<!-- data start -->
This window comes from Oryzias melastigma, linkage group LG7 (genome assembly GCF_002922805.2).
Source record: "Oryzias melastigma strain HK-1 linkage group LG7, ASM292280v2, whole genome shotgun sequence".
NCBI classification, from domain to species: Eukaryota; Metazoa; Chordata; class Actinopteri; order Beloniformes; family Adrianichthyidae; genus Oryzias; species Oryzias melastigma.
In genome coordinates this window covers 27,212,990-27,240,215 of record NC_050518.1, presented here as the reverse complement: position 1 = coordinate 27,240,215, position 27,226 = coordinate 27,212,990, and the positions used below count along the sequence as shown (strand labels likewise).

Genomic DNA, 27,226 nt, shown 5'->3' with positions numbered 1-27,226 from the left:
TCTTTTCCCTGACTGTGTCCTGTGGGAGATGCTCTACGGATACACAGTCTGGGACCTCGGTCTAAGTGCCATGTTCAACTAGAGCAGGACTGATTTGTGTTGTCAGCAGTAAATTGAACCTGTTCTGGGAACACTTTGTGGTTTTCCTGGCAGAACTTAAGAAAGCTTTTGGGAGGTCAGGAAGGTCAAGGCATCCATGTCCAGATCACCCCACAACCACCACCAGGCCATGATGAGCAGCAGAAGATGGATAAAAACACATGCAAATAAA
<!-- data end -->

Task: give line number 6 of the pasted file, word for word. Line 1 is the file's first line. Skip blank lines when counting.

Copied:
TCTTTTCCCTGACTGTGTCCTGTGGGAGATGCTCTACGGATACACAGTCTGGGACCTCGGTCTAAGTGCCATGTTCAACTAGAGCAGGACTGATTTGTGTTGTCAGCAGTAAATTGAACCTGTTCTGGGAACACTTTGTGGTTTTCCTGGCAGAACTTAAGAAAGCTTTTGGGAGGTCAGGAAGGTCAAGGCATCCATGTCCAGATCACCCCACAACCACCACCAGGCCATGATGAGCAGCAGAAGATGGATAAAAACACATGCAAATAAA